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Carefully lay the piece of dough into the heated oil.  Don’t walk away… only cook it for about 1 minute on the first side.  With your tongs, move it around just a little bit.  You’ll start to notice the dough puff up.  It’s okay if you get an air bubble in parts of the fry bread.

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Carefully turn over with your tongs.  Cook for about another minute.  This side tends to cook a little faster.  So remember, do not get distracted and walk away from the pan.  You know I always tell you these things from experience.

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Have a large plate (I use a baking dish) to set the paper towels in for the fry bread to drain all the excess oil off.

Homemade Fry Bread by SimplyGloria.com

Serve immediately, or put in the oven on warm until you’re ready to serve them.

Homemade Fry Bread by SimplyGloria.com Put on your favorite toppings!

Funny thing is, we didn’t always call it Fry Bread.  In fact, here in Utah (and Idaho) it is also called “scones”.  That’s what we called it growing up.  So, as to not confuse my own children when I’d make the “real” sweet scones (which are also called “biscuits” here), we started calling this Fry Bread… like the rest of the country.  Sounds a little crazy, I know.

Enjoy a big piece of Fry Bread either on the sweet or savory side.  You pick!  (My kids love these with taco meat with all the fixings.)

Homemade Fry Bread
Author: 
 

Flat pieces of dough deep-fried to fluffiness perfection. Makes a dozen medium-sized pieces. Also, depends on how big or small you make them. Put a sweet or savory topping on them. Serve warm.
Ingredients
  • 1 tablespoon yeast
  • 1½ tablespoon granulated sugar
  • ½ teaspoon salt
  • 1⅔ cup milk (I used whole milk.), scalded. Then cooled to the touch.
  • 1½ tablespoons butter flavored shortening
  • 1 egg, beaten
  • 4 to 4½ cups bread flour (you may use all-purpose flour, but the measuring and texture will be slightly different.)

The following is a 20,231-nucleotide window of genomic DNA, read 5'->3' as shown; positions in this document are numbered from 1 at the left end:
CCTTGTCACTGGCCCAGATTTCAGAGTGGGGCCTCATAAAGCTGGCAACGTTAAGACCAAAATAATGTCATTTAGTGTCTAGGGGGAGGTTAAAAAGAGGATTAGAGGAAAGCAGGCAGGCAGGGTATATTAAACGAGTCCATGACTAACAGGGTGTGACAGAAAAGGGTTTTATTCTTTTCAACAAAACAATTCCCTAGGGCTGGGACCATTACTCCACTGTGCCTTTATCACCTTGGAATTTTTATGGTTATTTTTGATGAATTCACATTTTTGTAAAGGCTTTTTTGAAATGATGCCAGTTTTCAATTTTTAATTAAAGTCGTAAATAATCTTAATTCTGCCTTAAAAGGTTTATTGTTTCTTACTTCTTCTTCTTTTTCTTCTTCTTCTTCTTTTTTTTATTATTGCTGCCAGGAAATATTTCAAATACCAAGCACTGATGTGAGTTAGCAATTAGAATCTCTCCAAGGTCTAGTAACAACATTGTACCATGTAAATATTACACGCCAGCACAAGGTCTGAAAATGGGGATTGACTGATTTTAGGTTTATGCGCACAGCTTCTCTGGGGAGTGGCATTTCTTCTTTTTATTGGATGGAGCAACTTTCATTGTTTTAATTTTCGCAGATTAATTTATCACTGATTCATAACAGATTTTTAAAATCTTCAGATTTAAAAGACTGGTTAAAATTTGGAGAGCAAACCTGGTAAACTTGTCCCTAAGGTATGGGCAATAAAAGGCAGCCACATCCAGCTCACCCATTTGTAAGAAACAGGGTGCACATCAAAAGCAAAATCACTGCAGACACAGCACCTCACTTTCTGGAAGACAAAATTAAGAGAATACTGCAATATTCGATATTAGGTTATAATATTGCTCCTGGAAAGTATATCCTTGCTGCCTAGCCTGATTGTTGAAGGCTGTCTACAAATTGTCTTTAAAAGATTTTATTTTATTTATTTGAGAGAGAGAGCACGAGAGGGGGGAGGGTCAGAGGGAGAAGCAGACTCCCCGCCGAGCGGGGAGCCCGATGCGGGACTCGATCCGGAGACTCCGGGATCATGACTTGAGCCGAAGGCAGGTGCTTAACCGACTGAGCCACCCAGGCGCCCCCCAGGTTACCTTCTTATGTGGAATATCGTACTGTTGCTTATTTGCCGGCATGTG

• 1½ cups of vegetable oil (or oil of your choice.)

Instructions
  1. Combine sugar, salt, and yeast.
  2. Scald milk and shortening.
  3. Put milk mixture into a large mixing bowl when cooled until warm to the touch.
  4. Add the sugar, salt, and yeast to the milk and melted shortening.
  5. Add the beaten egg and 1 and a half cup of the flour. Stir with a wooden spoon or with the hook attachment. (I used my Kitchen Aid.)
  6. While it is still mixing (on low), add one more cup of flour. (You are at 2 and ½ cups of flour at this point.)
  7. Continue to slowly add the rest of the flour until the dough is not sticking to the sides and the bottom of the bowl.
  8. It is ready to form a ball and put into a large greased bowl. Cover with a greased piece of plastic wrap. Put into a warm spot with no cold drafts to rise to double in size.
  9. When the dough has doubled in size, begin heating your oil on medium heat in a large skillet.
  10. Carefully lay a piece of dough into the heated oil. (You may do more than one at the same time. But do not over crowd the oil.)
  11. Cook for about 1 minute on the first side and 30-45 seconds on the second side. (It also depends on the temperature of your oil with the time you have on each side.)
  12. Have a large plate (I use a baking dish) to set the paper towels in for the fry bread to drain all the excess oil off.